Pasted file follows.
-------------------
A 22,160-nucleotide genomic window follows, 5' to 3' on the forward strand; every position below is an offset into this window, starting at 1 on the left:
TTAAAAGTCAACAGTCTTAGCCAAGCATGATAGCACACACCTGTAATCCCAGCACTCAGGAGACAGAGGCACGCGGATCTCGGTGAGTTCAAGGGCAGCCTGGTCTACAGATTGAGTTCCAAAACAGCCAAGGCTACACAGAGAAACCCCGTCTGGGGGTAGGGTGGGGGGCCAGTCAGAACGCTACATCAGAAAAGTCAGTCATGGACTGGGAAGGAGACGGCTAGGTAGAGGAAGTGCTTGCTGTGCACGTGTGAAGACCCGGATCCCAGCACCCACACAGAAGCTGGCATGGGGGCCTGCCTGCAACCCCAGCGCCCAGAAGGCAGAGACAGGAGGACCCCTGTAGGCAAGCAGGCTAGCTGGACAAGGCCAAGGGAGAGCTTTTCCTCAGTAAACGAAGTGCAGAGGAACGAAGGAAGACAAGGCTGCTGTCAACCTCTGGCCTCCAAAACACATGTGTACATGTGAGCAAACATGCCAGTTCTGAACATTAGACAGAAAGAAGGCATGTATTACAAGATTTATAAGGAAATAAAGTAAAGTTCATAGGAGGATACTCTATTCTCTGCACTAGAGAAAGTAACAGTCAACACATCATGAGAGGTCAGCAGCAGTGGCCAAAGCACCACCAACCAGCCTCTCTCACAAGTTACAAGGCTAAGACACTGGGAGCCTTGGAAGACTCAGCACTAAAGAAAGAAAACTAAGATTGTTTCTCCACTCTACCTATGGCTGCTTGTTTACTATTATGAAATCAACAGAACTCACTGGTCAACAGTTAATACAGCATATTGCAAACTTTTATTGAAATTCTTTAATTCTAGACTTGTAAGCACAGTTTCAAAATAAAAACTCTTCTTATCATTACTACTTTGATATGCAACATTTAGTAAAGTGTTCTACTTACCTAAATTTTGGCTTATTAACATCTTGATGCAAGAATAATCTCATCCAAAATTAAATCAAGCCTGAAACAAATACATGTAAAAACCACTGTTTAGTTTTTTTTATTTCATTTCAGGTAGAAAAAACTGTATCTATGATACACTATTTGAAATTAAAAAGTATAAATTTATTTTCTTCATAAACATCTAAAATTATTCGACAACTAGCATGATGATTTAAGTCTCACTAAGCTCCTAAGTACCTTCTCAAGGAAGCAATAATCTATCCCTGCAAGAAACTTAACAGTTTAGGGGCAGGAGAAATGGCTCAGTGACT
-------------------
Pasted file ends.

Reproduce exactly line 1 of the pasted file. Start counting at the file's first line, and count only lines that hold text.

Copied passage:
A 22,160-nucleotide genomic window follows, 5' to 3' on the forward strand; every position below is an offset into this window, starting at 1 on the left: